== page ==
Any substantial change in the ontic content of a field of research leads also to a new ontological paradigm. Althusser used to say that behind Plato's philosophy, there was Greek mathematics; behind seventeenth-century rationalism, Galilean physics; and behind Kant's philosophy, Newtonian theory. To put the argument in a transcendental fashion: the strictly ontological question asks how entities have to be, so that the objectivity of a particular field is possible. There is a process of mutual feedback between the incorporation of new fields of objects and the general ontological categories governing, at a certain time, what is thinkable within the general field of objectivity. The ontology implicit in Freudianism, for instance, is different and incompatible with a biologist paradigm.
From this point of view, it is our conviction that in the transition from Marxism to post-Marxism, the change is not only ontic but also ontological. The problems of a globalized and information-ruled society are unthinkable within the two ontological paradigms governing the field of Marxist discursivity: first the Hegelian, and later the naturalistic.
Our approach is grounded in privileging the moment of political articulation, and the central category of political analysis is, in our view, hegemony. In that case, how - to repeat our transcendental question - does a relation between entities have to be, for a hegemonic relation to become possible? Its very condition is that a particular social force assumes the representation of a totality that is radically incommensurable with it. Such a form of 'hegemonic universality' is the only one that a political community can reach. From this point of view, our analysis should be differentiated from analyses in which universality finds in the social field a direct, non-hegemonically mediated expression, and those in which particularities are merely added up without any mediation between them being thinkable - as in some forms of post-modernism. But if a relation of hegemonic representation is to be possible, its ontological status has to be defined. This is the point at which, for our analysis, a notion of the social conceived as a discursive space - that is, making possible relations of representation strictly unthinkable within a physicalist or naturalistic paradigm - becomes of paramount importance. In other works, we have shown that the category of 'discourse' has a pedigree in contemporary thought going back to the three main intellectual currents of the twentieth century: analytical philosophy, phenomenology, and structuralism. In these three the century started with an illusion of immediacy, of a non-discursively mediated access to the things themselves - the referent, the phenomenon and the sign, respectively. In all three, however, this illusion of immediacy dissolved at some point, and had to be replaced by one form or another of discursive mediation. This is what happened in analytical philosophy with the work of the later Wittgenstein, in phenomenology with the existential analytic of Heidegger, and in structuralism with the post-structuralist critique of the sign. It is also, in our view, what happened in epistemology with the transition verificationism - Popper - Kuhn - Feyerabend, and in Marxism with the work of Grarnsci, where the fullness of class identities of classical Marxism has to be replaced by hegemonic identities constituted through non-dialectical mediations.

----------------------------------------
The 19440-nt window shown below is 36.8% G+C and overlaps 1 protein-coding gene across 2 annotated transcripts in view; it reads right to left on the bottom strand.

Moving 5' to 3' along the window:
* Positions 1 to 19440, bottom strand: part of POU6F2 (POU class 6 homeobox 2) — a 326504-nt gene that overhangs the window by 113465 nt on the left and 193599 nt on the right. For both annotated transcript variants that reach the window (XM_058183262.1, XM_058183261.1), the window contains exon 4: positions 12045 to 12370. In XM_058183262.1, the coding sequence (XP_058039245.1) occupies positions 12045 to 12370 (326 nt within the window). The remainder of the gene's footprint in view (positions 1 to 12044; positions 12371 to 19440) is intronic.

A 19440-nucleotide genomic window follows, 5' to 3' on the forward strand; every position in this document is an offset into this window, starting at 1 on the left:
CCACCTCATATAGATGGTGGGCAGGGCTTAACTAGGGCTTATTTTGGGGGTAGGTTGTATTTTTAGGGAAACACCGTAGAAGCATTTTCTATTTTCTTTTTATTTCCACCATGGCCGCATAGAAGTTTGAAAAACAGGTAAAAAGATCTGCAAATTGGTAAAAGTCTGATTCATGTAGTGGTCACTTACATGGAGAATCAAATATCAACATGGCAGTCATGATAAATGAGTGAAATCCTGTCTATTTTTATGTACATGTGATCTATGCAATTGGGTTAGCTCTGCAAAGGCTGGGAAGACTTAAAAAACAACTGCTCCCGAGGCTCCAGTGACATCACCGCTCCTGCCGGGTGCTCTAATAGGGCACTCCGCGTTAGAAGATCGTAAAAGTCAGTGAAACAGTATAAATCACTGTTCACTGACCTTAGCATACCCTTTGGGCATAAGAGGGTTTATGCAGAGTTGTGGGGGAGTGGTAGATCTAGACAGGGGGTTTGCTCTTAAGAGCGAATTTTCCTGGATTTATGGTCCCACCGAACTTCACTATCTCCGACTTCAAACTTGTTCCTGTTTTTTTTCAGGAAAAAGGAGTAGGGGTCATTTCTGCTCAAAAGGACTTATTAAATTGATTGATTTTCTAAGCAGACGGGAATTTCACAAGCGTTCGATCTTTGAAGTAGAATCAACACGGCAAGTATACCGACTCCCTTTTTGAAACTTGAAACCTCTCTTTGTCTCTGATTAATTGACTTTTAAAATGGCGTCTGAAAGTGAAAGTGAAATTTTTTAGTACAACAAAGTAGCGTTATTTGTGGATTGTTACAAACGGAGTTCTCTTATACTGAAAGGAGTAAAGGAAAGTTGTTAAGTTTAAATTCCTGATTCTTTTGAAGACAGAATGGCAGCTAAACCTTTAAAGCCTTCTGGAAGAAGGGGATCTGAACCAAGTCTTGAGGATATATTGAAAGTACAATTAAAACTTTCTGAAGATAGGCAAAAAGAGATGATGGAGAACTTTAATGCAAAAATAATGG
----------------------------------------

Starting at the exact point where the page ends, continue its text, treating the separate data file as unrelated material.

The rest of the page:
All these currents have fed our thought to some extent, but poststructuralism is the terrain where we have found the main source of our theoretical reflection and, within the post-structuralist field, deconstruction and Lacanian theory have had a decisive importance in the formulation of our approach to hegemony. From deconstruction, the notion of undecidability has been crucial. If, as shown in the work of Derrida, undecidables permeate the field which had previously been seen as governed by structural determination, one can see hegemony as a theory of the decision taken in an undecidable terrain. Deeper levels of contingency require hegemonic - that is, contingent - articulations, which is another way of saying that the moment of reactivation means nothing other than retrieving an act of political institution that finds its source and motivation nowhere but in itself. For not unrelated reasons, Lacanian theory contributes decisive tools to the formulation of a theory of hegemony. Thus, the category of point de capiton (nodal point, in our terminology) or master-signifier involves the notion of a particular element assuming a 'universal' structuring function within a certain discursive field - actually, whatever organization that field has is only the result of that function - without the particularity of the element per se predetermining such a function. In a similar way, the notion of the subject before subjectivation establishes the centrality of the category of 'identification' and makes it possible, in that sense, to think of hegemonic transitions which are fully dependent on political articulations and not on entities constituted outside the political field - such as 'class interests'. Indeed, politico-hegemonic articulations retroactively create the interests they claim to represent.
Ernesto Laclau and Chantal Mouffe, "Hegemony and socialist strategy", Verso 2001 (second ed.), pp x-xi.